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December 17

Wright Brothers' first flight in 1903 Photo Credit: Library of Congress.

Today in Science

Wright Brothers Day

On this day in 1903, Wilbur and Orville Wright recorded their first successful flight at Kill Devil Hills, near Kitty Hawk, N.C. Theirs was not the first airplane, but was the first one that successfully combined a heavier-than-air, powered vehicle with a pilot aboard and with the ability to control the plane's path.

Orville (1875-1912) and Wilbur (1867-1948) became interested in flight at a young age, when their father brought home a toy rubber band-powered helicoptor. Spurred on by their mother's own mechanical tendancies, the boys (particularly Orville) were curious and good with their hands, building, tinkering, and fixing a variety of mechanical devices. Together, they founded a bicycle repair and rental shop in 1893 in their hometown of Dayton, Ohio. A successful enterprise, the business expanded to bicycle manufacturing two years later and provided the money and the mechanical know-how the young men would need to begin formally experimenting with aviation.

The Wrights pored over what early flight pioneers had already attempted, paying particular attention to Sir George Cayley's scientifically structured models, Otto Lilienthal's hang gliders, and Samuel Langley's too-heavy aerodrome. They experimented with kites and with gliders, both unmanned and manned, and with a variety of wing shapes. They realized they would need to create controls for three dimensions -- roll (the plane's wings' left-and-right movement), pitch (the plane's nose's up-and-down movement), and yaw (the plane's nose's side-to-side movement).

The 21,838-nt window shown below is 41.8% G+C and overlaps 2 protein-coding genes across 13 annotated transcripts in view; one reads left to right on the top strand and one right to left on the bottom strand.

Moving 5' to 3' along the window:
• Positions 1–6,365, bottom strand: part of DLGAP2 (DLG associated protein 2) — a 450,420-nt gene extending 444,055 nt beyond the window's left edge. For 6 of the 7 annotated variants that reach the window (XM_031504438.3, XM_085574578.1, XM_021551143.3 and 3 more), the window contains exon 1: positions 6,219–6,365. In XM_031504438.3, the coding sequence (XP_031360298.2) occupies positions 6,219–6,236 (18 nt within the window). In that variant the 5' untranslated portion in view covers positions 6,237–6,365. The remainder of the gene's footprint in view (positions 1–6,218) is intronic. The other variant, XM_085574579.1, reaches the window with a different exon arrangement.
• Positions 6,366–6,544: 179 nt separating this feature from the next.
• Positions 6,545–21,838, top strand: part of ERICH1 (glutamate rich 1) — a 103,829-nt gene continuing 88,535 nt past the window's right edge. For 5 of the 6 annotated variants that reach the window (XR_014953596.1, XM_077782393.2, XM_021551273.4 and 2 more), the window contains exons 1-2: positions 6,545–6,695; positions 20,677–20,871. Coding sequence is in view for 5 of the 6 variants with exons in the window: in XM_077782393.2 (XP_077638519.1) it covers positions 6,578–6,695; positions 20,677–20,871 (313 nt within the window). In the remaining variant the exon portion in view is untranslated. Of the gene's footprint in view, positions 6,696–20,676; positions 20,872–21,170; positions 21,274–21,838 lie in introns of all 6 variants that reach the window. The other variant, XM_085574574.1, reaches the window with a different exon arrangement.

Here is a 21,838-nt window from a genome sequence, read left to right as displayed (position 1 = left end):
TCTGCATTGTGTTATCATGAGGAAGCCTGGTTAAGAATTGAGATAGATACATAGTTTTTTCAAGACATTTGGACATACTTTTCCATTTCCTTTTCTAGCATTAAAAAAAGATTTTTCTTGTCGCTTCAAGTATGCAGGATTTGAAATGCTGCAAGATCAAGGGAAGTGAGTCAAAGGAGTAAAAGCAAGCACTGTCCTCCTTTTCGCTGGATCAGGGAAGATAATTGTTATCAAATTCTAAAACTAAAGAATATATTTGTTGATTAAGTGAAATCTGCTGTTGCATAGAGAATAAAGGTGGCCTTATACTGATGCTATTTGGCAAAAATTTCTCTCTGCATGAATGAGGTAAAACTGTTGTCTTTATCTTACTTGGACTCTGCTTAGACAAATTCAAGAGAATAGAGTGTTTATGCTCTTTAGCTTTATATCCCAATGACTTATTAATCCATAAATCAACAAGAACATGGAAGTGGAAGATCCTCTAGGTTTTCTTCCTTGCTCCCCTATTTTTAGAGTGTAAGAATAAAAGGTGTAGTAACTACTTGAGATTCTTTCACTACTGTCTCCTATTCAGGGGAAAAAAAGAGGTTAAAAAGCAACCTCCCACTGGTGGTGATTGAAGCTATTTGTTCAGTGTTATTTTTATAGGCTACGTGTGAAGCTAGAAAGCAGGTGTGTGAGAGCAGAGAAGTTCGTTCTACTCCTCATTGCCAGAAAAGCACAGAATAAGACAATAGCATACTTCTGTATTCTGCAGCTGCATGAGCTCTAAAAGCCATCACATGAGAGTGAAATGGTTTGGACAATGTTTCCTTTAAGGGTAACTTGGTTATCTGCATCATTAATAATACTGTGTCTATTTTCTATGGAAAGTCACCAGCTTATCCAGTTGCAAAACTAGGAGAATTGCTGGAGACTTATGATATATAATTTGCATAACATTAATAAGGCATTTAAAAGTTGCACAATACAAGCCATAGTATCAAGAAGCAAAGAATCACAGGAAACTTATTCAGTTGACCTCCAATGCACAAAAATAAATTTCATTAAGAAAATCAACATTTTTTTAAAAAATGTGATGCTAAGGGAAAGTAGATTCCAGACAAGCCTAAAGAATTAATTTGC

Finding Dayton's winds inhospitable for flight attempts, the Wrights reached out to the federal government, asking for locations along the East Coast where sustained winds might be found. They settled on Kill Devil Hills (then part of Kitty Hawk), in the Outer Banks of North Carolina, because of its strong autumn winds, sparse vegetation, and flat, sandy dunes. They would visit annually between 1900 and 1903 to test increasingly more sophisticated models.

The Wright Flyer was 21 feet long with a 40-foot wingspan, weighed 605 pounds (745 pounds when manned), and had a 12-horsepower engine the brothers also designed. Their first successful flight, with Orville lying at the controls, lasted 12 seconds and roughly 120 feet. The brothers ran three more sucessful flights that day, with the final one lasting nearly a minute and 852 feet, before a gust of wind flipped the plane, damaging it beyond repair. They boxed up the parts and shipped it back to their bike shop, behind which it would sit, crated, for a decade.

They continued to improve on their designs, building and testing new flyers in 1904 and 1905 and through the early part of the 20th century.

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